Mcconnell Should Hold Impeachment Trial | Without Pelosi’s Ok

(FOX NEWS) “Mitch McConnell shouldn’t be subjecting himself to the extortion of Nancy Pelosi,” Jarrett said to guest host Tammy Bruce. “He can, beginning in January, simply alter the rule or eliminate it entirely and set a date for an impeachment trial.”

[….]

“Simply change the rule, hold a trial, do it. Do it on your own terms,” Jarrett advised McConnell.

Gregg Jarrett Documents 6-Lies To The FISA Court

Gregg Jarrett filled in for Sean Hannity on Friday (11-27-19) and discussed aspects of the FISA Warrants I am sure many do not know. All of this can be found in his book, “Witch Hunt: The Story of the Greatest Mass Delusion in American Political History“.

I add a quote from HotAir (just pass the 8-minute mark) discussing the New York Times saying the Steele Dossier is garbage and probably Russian propaganda. But this is after two years of them using it as “Gospel Truth” – here is that and a couple other noteworth articles:

  • NY Times: Say, This Steele Dossier Appears To Be False (And Maybe Was A Russian Disinformation Effort) (HOT AIR)
  • If This New York Times Reporter Suspected the Dossier Was a Fraud Why Is He Only Reporting on It Now (RED STATE)
  • NYT Finally Acknowledges That Steele Dossier Might Not Be That Factual (DAILY WIRE)
  • WTF MSM!? NY Times Admits the Dossier May Have Been a Russian Disinformation Operation (THE BLAZE)

At any rate, this is a great pre-cursor to the December 9th IG Report… which will be followed up by clarifications from Durham, surely.

Nothing Burger 2.0 (Ukraine) | Hewitt, Hannity, and Levin

These are just some excerpts of guests discussing the Ukraine and the Democrats outrage [nothing burger 2.0] starting with the earliest show (AM) to the latest (PM). I had time yesterday to upload the following (Dr.’s Appointment), I hope to get to Larry Elder tonight.

HUGH HEWITT (+ Rep. Gallagher)

This is why I like listening to Hugh Hewitt. Apparently Nancy Pelosi didn’t start an inquiry into impeachment like the Republicans started one with Bill Clinton. Nothing has changed after Nancy Pelosi’s presser. In other words, we aren’t even one step closer to an impeachment trial or investigation. And representative Gallagher said that they are meeting to prematurely release The whistle-blower complaint, which was already scheduled for the end of the week. So the Washington Post noted that this was not first hand information from said whistle-blower. And the Wall Street journal debunked quid pro quo. In other words the Democrats have bupkis. But now President Trump has a new whipping boy. Which is: Hunter Biden getting $50,000 a month for 5 years for doing nothing but “going into business” with John Kerry’s son and Whitey Bulger’s son.

SEAN HANNITY (+ JOhn Solomon & Gregg Jarrett)

John Solomon and Gregg Jarrett discuss everything Ukraine, the Biden’s, and even some Russia thrown in for good measure — with Sean Hannity.

MARK LEVIN (+ John Solomon)

What a great interview! Have any misunderstanding or feel ignorant about how hypocritical Democrats are? Wonder no more.

Comey’s Tarnished Image – IG REPORT

  • “The lion’s share of the Inspector General’s investigation deals with lying to the FISA court in order to gain a wiretap warrant to spy on a former associate of President Donald Trump, Carter Page…James Comey is one of the individuals who signed off on a FISA warrant and concealing evidence and deceiving the judges. That’s — according to my count — six different potential felonies.” — Gregg Jarrett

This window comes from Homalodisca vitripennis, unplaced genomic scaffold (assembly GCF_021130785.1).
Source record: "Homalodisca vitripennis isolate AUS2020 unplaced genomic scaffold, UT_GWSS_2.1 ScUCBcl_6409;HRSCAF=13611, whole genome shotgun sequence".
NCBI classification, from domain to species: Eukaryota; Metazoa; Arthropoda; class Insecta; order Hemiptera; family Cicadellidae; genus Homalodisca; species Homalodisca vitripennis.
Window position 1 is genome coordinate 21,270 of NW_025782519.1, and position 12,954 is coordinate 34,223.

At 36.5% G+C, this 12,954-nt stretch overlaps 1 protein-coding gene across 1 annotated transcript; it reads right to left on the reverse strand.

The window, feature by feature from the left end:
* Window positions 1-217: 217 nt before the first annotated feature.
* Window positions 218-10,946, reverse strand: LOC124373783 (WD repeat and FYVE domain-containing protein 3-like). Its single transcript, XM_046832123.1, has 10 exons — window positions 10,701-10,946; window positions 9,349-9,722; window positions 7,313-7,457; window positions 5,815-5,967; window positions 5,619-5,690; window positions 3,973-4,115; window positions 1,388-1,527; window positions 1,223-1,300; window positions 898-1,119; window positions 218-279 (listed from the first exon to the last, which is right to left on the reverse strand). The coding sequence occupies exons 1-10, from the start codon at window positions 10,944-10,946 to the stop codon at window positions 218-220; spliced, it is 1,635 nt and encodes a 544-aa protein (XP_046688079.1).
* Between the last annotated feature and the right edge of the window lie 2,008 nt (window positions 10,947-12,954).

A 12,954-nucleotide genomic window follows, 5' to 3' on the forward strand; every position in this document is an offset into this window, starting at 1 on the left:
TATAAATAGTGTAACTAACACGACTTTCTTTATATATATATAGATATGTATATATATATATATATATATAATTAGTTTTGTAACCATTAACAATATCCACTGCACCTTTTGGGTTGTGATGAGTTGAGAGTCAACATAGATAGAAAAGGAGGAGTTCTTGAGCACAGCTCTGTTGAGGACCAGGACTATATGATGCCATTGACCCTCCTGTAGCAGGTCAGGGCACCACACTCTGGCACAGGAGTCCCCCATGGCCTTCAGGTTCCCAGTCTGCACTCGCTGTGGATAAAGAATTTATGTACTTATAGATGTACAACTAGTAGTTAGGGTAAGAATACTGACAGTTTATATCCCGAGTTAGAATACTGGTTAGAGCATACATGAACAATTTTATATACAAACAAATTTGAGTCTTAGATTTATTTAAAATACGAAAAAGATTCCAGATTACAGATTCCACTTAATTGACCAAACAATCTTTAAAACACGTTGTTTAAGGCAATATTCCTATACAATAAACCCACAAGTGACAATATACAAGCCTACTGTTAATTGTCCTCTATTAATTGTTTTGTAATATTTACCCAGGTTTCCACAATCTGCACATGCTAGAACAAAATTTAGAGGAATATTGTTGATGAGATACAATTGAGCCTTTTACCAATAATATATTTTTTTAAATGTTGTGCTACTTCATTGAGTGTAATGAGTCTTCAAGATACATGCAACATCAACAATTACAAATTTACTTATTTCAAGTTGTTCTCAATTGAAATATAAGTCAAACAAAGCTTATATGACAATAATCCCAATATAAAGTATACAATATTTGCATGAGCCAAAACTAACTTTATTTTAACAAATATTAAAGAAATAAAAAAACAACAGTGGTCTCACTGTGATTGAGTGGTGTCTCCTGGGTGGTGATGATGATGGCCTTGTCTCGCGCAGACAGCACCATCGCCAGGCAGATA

Here is Comey’s Tweets HOTAIR focuses on:

And here is HOTAIR’S EXCELLENT response:

Ahem. The report does say that Comey didn’t leak his memos directly to the media. However, Horowitz describes how Comey used a cutout to achieve the same thing, a point which Comey had already admitted in public testimony:

At the time, the OIG also was aware of Comey’s June 8, 2017 congressional testimony that he had authorized a friend (who was also one of his personal attorneys) to provide the contents of Memo 4 — which did not contain any classified information — to a reporter for The New York Times. The focus of the OIG’s investigation was to determine whether Comey violated Department or FBI policies, or the terms of his FBI Employment Agreement, in his handling of the Memos during and after his tenure as FBI Director. The OIG’s investigation included review of the Memos as well as numerous additional documents, emails, and news articles; and forensic analysis of certain computer systems. As part of this investigation, the OIG also interviewed 17 witnesses, including former Director Comey and Daniel Richman, the individual who, at Comey’s request, shared the contents of one of the Memos with a reporter for The New York Times.

Emphasis mine. This can literally be found on Page 1 of the report. Comey is parsing out his vindication on the thin edge that the memo he directed Richman to leak to the Times didn’t have classified material in it, but as Horowitz points out, Memo 4 was designated “For Official Use Only.” This is what Comey’s claiming as vindication:

Comey instructed Richman to share the contents of Memo 4, but not the Memo itself, with a specific reporter for The New York Times. Comey did not seek FBI authorization before providing the contents of Memo 4, through Richman, to a reporter. As noted above, the FBI later marked Memo 4 “For Official Use Only” and determined that it did not contain classified information. We found no evidence that Comey or his attorneys released any of the classified information contained in any of the Memos to members of the media.

Why did Comey direct Richman to leak Memo 4? Politics:

Comey sends a digital photograph of Memo 4 (describing the meeting in which Comey wrote that President Trump made the statement about “letting Flynn go”) to Richman via text message from Comey’s personal phone. Comey asks Richman to share the contents, but not the Memo itself, with a specific reporter for The New York Times. Comey’s stated purpose is to cause the appointment of a Special Counsel to ensure that any tape recordings that may exist of his conversations with President Trump are not destroyed. Richman conveys the substance of Memo 4 to the reporter.